We are very excited for Kat as she is moving this summer to the University of Chicago to work on a much beloved organism, Legionella pneumophila, in Howard Shuman's laboratory.
"The Inoculum Effect in the Era of Multidrug Resistance: Minor Differences in Inoculum Have Dramatic Effect on Minimal Inhibitory Concentration Determination."
The manuscript describes use of D300-based inkjet printing technology to investigate the inoculum effect with a resolution not previously possible. The inoculum effect is the general observation that the minimal inhibitor concentration (in other words level of resistance) of an organism to an antibiotic increases when a higher density of organisms is tested. This is effect is especially prominent for beta-lactam antiibiotics. It is of potential clinical concern during some types of infections when the organism burden is high. Here we explored whether subtle differences in inoculum within the range allowed by current standards can effect the susceptibility testing results that clinical laboratories obtain and provide to clinicians. Our findings for organisms with certain types of multidrug-resistance and very important classes of antibiotics was that these small allowable differences in inoculum could change the MIC determinations and the determination of whether organisms were susceptible or resistant to the antibiotics tested.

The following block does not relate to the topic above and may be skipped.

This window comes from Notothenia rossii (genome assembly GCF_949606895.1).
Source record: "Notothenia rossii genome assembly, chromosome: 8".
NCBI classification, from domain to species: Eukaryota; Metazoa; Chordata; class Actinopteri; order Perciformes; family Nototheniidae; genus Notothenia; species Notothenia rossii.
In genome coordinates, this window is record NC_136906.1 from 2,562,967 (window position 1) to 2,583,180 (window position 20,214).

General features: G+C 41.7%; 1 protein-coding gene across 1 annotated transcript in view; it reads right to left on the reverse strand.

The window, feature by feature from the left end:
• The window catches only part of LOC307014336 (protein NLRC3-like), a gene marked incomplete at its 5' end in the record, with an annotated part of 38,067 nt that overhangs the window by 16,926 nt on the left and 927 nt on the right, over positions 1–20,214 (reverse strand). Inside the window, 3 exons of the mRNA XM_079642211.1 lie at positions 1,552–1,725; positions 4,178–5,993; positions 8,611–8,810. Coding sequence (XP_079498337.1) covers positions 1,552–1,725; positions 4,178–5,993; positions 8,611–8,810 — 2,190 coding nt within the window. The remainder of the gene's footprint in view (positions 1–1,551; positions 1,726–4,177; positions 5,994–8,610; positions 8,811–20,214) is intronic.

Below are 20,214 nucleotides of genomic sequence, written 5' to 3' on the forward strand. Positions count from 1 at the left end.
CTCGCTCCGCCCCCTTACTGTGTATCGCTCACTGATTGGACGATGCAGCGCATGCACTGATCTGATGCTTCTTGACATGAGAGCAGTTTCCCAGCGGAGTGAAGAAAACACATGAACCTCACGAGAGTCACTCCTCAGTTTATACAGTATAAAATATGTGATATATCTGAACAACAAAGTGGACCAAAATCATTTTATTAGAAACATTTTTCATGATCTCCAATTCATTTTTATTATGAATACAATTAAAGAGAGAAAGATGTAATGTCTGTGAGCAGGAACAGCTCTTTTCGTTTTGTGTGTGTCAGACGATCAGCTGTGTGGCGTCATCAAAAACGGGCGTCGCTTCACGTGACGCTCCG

Congratulations to lab members, Anthony Kang, and colleagues for our manuscript newly accepted in Antimicrobial Agents and Chemotherapy titled: "Efficacy of Apramycin against Multidrug-Resistant Acinetobacter baumannii in the Murine Neutropenic Thigh Model"
The manuscripts describes potent in vitro and in vivo activity of the apramycin, an aminocyclitol aminoglycoside, against multidrug-resistant and extensively-drug resistant Acinetobacter baumannii.
In prior manuscripts, we demonstrated broad activity against several types of multidrug-resistant pathogens including carbapenem-resistant Enterobacteriaceae (CRE), Acinetobacter baumannii and Pseudomonas aeruginosa
New article published online today in Journal of Clinical Microbiology - Artificial intelligence, A New Tool for Interpretation of Bacterial Gram Stains
."Automated Interpretation of Blood Culture Gram Stains using a Deep Convolutional Neural Network" was published online today in the Journal of Clinical Microbiology. Congratulations to co-first authors: postdoctoral fellow, KP Smith, and medical microbiology fellow, Anthony Kang.
The article describes use of artificial intelligence in combination with a Metafer (MetaSystems) automated microscope to automatically interpret blood culture Gram stains without human intervention.
Link to Abstract.
Link to final accepted manuscript file.
Congratulations to postdoctoral fellow KP Smith and colleagues for acceptance of SLAS Technology Manuscript
Smith KP, Richmond DL, Brennan-Krohn T, Elliott HL, Kirby JE. Development of MAST: a Microscopy-Based Antimicrobial Susceptibility Testing Platform. SLAS Technology, In press.
Use of inkjet printing, advanced imaging, and machine learning to achieve reference standard, microdilution antimicrobial susceptibility testing readout in two hours with off-the-shelf supplies. For any antimicrobial at will.
Update: Now Published On-Line in SLAS Technology Website!
Kirby Lab Blog